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Malaysian tourism: No news is good news

Aug 10, 2009

The A (H1N1) flu is making it difficult for Malaysian tourism authorities to meet the targeted one million Chinese visitors this year.

It is a case of too much transparency in the dissemination of information on the A (H1N1) pandemic in China.

News of the flu dominating headlines, te-levision and the Internet – something unheard of in the early years of the Com-munist rule – has the Chinese tourism industry worried.

“With experience in tackling the SARS (severe acute respiratory syndrome) outbreak in 2003, the Chinese government has become more transparent and serious in handling any disease and disaster,” said Beijing Shishang International Travel Agency Co general manager Ma Yanhui.

“Over the past two months local coverage on A (H1N1) has been very important for our people to keep tabs on the situation, but at the same time it has discouraged many to travel overseas.”

The tour operator raised the issue during a dialogue with Tourism Minister Datuk Seri Dr Ng Yen Yen who visited Beijing, Shanghai, Wuhan and Guangzhou last month on encouraging Chinese tourists to visit Malaysia.

Ma’s company alone has seen more than 50% fewer customers registering for tours abroad, though domestic tours are still very much in demand.

He said the Chinese authorities had advised the people against travelling to reduce the risk of contracting the disease, but tourism relied very much on people travelling.

“Now that the World Health Organisation has revised A (H1N1)’s definition – that it is not a deadly and incurable disease – we hope the media will play a bigger role to make the people feel comfortable to travel again,” he said.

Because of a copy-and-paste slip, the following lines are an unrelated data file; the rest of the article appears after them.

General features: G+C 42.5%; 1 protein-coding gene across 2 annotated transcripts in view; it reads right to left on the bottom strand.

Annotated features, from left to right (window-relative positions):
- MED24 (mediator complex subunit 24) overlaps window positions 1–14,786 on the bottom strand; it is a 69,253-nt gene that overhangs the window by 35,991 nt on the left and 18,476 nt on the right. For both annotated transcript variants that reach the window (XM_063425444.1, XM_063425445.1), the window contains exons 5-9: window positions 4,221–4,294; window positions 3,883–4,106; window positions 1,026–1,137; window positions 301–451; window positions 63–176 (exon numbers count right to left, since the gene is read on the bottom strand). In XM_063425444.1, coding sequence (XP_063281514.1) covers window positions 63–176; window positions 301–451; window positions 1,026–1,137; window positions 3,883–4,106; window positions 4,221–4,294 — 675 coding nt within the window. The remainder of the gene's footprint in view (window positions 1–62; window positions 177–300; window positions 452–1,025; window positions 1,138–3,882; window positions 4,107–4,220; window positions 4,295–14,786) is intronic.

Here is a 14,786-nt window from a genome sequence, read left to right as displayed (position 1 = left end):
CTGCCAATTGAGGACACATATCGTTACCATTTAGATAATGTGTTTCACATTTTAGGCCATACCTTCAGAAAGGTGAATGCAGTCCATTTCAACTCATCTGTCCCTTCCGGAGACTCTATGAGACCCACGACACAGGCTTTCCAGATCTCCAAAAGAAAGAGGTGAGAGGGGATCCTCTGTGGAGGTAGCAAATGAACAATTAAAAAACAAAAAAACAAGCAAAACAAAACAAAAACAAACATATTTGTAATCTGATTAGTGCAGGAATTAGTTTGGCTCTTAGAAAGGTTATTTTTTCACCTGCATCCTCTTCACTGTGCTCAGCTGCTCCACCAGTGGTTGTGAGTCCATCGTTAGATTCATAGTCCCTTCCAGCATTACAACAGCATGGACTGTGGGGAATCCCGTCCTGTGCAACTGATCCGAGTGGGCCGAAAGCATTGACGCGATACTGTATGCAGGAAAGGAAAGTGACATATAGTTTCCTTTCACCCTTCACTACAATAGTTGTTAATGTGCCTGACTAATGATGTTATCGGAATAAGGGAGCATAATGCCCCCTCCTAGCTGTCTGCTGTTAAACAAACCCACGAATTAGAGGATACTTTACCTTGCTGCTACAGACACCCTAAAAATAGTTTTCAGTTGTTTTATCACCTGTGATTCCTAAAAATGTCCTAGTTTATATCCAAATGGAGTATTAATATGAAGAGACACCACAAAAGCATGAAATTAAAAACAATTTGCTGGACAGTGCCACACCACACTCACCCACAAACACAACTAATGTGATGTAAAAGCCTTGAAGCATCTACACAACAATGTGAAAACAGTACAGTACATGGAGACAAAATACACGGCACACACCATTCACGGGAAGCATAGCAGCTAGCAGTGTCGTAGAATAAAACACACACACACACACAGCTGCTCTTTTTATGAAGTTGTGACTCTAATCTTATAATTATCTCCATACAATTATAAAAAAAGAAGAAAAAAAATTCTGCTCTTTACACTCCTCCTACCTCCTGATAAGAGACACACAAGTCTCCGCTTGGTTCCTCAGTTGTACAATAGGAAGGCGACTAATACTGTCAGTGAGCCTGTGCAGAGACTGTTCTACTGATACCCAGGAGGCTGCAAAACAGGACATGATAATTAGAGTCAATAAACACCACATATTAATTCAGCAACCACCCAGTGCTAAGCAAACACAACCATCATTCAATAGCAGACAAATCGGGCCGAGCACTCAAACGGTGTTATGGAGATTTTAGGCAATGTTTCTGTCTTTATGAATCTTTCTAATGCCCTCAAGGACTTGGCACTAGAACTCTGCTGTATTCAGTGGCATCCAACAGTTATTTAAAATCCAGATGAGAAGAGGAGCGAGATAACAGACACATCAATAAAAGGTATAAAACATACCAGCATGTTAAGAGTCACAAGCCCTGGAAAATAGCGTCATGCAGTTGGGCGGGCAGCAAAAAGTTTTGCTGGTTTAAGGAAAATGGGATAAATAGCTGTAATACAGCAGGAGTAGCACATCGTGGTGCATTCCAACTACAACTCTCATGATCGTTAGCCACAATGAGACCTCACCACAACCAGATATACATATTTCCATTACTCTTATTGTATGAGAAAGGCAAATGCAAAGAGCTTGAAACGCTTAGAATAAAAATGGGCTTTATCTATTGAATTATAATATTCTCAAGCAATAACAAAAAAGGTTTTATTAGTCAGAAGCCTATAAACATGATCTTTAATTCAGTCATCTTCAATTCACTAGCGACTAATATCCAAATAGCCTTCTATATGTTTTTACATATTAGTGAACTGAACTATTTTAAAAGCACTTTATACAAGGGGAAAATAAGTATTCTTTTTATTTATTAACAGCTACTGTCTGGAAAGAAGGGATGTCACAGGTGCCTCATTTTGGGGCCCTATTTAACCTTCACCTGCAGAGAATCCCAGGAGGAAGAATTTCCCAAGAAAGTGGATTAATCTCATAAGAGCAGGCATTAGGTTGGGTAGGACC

According to a report by the China Travel Research Institute, the confidence index on the outlook of the industry among tour operators dropped from 99 points to 69.5 in the first-half of the year.

Tour operators are facing the most difficult time since the SARS setback, with a double impact from both the global financial crisis and A (H1N1) pandemic.

There have also been staff retrenchment among the hotels and a decline in the prices of tour packages and salaries of workers in the industry, the report notes.

In view of continuing community outbreak of A (H1N1) in major tour destinations like Hong Kong, Beijing and Guangdong province, it will take some time for the industry to recover, but it will not be any worse than the SARS experience.

During the SARS period, revenue from the industry plunged to 488bil yuan (RM254bil), 12.3% lower than that in 2002.

As of Wednesday, China recorded 2,210 A (H1N1) cases, of whom 2,074 had recuperated. There has been no death related to the disease.

The Malaysian Tourism Ministry is faced with a great challenge to boost tourist arrivals from China, and the A (H1N1) situation in Malaysia does not help either. There have been 1,525 cases and 15 deaths as of Friday.

Dr Ng said the wide media coverage on the pandemic had painted a bad image of Malaysia and foreign tourists were avoiding the country.

“Almost every day news of the A (H1N1) virus are all over the first few pages of the newspapers, and this has made our job in the ministry so hard. I have pleaded with the Health Minister not to highlight the pandemic so prominently,” she said.

She said it was now better as such news had not been played up so much in the media lately.

The minister also took the opportunity of her trip to China to meet the Chinese media so that the ministry could paint a more accurate picture of Malaysia.

She said A (H1N1) was a common influenza that could be caught by anyone and if the victim sought proper treatment in the early stages, the disease could be cured easily.

“You should not worry about travelling to Malaysia. It is safe from the A (H1N1) virus and the pandemic situation in the country is not as bad as you think,” she said.

Dr Ng has every reason to be anxious about tourist arrivals from China. Last year Chinese tourists made up about 950,000 of the 22 million tourist arrivals in Malaysia.

Before the first A (H1N1) case surfaced in Hong Kong in May, Malaysia had set a target of bringing in at least one million Chinese tourists. But now, due to the flu scare, the target may not be achievable.

All is not lost, however. There is still hope to lure Chinese visitors during the October Golden Week – when China celebrates its National Day on Oct 1 followed by a week-long holiday – and also in the winter months.

Malaysian tourism: No news is good news
Not taking chances: Tourists wearing masks / Photograph by Chow How Ban/The Star


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